The term ESG — environmental, social and governance — is familiar to most companies today. But the concept as it relates to corporate action isn't fully understood, says Bonnie Nixon, director of ESG and sustainability with Long Beach Container Terminal.
Public awareness of ESG has evolved through the years, and the terms have changed accordingly – from environmental protection and human rights to sustainability and, most recently regeneration, which describes efforts to “heal what’s already been broken,” Nixon says.
What has propelled ESG to the executive suite is the financialization of sustainability, she says. Investors are increasingly basing their strategies on companies’ commitment to the environment. When chief financial officers began to get involved, Nixon says, “we knew that investments would start to flow to innovation.”
Companies are becoming aware of the long-term financial implications of ignoring ESG principles. Early efforts to address them tended to get bogged down in the difficultly of comparing disparate standards and carbon emissions by various industries. Businesses began to make progress on that front when they proceeded to measure what they all have in common: fuel consumption.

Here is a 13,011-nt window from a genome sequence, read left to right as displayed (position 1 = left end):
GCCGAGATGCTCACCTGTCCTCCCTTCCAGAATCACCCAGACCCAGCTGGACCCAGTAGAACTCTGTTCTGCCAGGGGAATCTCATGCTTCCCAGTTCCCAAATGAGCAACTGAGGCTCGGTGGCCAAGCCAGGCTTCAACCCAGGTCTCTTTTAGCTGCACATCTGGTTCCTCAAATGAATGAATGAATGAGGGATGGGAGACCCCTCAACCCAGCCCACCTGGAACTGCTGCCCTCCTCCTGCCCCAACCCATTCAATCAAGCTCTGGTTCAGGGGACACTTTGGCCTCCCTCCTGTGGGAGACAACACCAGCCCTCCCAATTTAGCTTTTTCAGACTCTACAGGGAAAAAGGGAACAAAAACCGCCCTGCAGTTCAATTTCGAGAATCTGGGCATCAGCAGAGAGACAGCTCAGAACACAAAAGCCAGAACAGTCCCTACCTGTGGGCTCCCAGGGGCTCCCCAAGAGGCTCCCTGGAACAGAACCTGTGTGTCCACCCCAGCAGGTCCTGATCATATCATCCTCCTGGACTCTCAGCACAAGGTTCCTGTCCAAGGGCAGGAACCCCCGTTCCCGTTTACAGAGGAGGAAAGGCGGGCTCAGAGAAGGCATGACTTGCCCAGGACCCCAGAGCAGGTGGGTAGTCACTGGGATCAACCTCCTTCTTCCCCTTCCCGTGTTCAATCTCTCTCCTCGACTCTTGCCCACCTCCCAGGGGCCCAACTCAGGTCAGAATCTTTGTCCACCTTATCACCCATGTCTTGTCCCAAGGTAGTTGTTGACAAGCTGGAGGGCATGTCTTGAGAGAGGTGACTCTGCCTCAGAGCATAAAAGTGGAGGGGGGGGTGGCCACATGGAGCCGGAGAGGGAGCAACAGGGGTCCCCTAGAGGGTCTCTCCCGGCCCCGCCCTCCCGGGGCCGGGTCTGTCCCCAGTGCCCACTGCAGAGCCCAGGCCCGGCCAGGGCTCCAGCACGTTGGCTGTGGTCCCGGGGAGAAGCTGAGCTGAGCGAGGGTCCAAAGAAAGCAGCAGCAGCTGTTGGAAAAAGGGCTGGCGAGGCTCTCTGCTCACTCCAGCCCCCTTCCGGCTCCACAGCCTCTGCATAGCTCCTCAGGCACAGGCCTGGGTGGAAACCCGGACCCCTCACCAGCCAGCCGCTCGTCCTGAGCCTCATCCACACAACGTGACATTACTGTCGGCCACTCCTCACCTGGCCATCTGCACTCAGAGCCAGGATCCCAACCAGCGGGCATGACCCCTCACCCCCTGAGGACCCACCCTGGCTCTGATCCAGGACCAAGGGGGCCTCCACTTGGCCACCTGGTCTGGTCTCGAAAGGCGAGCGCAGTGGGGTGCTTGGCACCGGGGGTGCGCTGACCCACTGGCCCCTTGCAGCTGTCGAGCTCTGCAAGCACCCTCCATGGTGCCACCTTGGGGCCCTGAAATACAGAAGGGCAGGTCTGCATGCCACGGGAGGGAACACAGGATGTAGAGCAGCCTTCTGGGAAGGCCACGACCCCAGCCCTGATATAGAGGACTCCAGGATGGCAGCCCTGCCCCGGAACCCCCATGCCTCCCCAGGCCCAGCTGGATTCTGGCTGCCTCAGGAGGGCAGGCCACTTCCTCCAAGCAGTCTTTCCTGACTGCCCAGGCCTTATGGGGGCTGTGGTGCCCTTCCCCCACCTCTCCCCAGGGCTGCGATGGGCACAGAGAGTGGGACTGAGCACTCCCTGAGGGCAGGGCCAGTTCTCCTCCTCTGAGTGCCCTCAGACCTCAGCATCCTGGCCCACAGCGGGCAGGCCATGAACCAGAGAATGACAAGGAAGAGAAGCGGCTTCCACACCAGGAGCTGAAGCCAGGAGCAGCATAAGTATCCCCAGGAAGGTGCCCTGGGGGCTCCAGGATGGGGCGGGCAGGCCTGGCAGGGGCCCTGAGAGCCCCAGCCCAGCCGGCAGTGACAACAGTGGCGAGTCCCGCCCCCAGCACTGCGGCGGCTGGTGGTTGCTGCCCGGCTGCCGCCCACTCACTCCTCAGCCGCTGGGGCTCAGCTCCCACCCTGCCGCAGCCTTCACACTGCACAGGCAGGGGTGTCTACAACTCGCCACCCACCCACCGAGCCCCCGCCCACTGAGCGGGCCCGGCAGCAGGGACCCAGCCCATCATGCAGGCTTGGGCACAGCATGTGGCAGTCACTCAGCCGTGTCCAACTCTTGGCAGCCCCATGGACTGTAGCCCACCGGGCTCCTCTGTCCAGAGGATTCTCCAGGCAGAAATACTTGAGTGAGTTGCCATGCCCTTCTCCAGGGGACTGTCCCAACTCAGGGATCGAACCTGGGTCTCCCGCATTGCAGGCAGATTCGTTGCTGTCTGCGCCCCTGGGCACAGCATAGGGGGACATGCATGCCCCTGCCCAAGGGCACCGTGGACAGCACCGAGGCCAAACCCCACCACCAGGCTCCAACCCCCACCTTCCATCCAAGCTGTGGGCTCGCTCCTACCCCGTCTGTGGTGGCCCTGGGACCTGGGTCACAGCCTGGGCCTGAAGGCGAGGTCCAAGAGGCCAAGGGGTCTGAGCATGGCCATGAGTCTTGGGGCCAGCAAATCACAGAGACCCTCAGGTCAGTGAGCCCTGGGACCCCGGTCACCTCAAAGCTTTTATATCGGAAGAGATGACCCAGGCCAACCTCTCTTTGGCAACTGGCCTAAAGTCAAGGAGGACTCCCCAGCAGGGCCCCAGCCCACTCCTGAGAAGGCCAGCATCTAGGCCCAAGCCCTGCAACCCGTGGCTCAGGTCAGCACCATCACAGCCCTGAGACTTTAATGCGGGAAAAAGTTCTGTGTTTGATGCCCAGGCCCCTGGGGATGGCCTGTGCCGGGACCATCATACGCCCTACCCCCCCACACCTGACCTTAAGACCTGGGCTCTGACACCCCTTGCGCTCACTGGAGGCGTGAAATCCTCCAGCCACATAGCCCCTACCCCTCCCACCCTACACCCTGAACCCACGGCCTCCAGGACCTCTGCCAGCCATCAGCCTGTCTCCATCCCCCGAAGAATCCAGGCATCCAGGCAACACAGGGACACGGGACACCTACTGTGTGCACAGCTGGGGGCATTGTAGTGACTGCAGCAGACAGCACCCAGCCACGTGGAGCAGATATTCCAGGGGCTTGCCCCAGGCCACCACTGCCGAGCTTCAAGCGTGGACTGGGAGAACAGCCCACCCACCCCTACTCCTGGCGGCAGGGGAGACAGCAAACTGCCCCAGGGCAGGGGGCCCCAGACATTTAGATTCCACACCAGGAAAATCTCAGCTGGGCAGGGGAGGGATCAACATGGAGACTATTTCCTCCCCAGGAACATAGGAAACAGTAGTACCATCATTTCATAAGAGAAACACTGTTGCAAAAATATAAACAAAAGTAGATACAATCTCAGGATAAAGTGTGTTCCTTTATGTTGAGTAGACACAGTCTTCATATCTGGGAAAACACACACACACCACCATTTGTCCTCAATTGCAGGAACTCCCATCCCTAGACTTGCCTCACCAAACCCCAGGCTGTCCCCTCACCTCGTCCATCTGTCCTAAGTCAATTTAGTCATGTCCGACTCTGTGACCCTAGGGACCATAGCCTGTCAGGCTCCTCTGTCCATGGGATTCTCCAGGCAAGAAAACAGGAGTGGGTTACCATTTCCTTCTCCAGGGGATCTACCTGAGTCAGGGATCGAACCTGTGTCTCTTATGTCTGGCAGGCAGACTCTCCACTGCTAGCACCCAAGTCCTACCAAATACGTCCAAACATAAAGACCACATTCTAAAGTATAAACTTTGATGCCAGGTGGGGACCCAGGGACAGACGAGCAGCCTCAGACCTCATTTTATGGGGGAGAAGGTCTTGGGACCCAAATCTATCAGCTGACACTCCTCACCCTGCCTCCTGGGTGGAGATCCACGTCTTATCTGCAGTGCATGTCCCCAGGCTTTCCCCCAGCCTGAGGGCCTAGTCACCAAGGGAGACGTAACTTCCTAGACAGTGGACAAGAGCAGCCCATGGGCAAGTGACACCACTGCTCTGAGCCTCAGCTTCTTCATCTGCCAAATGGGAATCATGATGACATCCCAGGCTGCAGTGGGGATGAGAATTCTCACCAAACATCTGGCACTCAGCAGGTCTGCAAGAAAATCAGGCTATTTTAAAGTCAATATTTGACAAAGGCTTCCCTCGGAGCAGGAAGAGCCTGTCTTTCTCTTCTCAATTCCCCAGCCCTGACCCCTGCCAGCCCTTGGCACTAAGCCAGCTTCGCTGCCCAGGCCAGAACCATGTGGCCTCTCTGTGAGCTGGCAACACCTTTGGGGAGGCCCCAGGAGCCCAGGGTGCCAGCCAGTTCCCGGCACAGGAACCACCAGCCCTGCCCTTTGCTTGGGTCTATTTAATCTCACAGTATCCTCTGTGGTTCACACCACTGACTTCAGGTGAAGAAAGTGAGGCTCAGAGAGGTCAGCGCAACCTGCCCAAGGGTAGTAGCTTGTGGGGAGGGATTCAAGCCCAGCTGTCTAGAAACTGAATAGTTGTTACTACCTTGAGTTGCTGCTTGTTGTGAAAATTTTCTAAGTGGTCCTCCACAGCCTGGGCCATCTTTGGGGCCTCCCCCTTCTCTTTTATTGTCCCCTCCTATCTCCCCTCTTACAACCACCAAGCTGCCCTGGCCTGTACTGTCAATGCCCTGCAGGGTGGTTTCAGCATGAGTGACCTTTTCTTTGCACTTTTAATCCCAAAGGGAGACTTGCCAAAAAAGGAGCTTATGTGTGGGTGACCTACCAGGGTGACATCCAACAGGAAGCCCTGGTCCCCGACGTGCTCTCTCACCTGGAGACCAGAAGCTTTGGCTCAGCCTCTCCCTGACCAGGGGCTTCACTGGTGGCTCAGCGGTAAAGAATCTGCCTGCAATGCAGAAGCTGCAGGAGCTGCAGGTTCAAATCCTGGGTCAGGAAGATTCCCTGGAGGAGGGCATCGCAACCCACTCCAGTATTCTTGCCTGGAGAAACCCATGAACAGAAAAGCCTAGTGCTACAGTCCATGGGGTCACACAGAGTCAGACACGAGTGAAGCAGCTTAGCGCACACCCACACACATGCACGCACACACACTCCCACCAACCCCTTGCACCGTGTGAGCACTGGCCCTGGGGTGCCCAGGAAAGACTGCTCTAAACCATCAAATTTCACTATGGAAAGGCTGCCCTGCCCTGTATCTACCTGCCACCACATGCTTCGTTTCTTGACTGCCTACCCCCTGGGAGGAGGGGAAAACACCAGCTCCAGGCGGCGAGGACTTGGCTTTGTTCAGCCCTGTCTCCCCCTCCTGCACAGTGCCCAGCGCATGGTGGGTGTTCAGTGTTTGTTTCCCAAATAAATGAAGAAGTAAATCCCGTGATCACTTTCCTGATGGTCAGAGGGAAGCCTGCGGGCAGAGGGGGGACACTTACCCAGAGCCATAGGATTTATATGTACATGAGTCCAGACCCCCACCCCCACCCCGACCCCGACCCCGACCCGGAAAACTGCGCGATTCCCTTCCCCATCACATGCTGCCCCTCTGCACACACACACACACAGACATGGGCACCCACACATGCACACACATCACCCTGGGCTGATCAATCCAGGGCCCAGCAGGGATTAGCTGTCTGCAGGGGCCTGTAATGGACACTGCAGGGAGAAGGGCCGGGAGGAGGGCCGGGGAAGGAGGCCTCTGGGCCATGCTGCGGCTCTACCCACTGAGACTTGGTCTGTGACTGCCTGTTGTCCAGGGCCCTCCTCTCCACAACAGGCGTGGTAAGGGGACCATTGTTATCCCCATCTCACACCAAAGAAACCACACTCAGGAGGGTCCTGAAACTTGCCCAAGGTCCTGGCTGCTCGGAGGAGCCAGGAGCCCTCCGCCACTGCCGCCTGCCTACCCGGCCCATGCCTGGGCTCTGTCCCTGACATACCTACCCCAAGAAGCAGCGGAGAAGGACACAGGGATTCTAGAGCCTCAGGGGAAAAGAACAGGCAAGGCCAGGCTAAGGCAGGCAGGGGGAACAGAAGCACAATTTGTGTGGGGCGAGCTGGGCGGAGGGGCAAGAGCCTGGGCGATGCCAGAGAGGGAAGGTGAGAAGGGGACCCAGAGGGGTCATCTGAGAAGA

The continuing challenge toward advancing environmental practices within the business sector lies in the difficulty of assessing and controlling emissions at multiple levels of the supply chain — all the way back to raw materials extraction. Companies must be able to measure emissions at all levels — Scope 1 (their own direct emissions), Scope 2 (energy purchases) and Scope 3 (the extended supply chain).
It's more than a question, however, of measuring and controlling greenhouse gases, Nixon says. Additional pollutants such as nitrous oxide and sulfur oxide must be considered. Especially tough to address are non-biodegradable materials such as plastics and rubber. “How biosystems are being degraded is where we need to put our attention,” she says.
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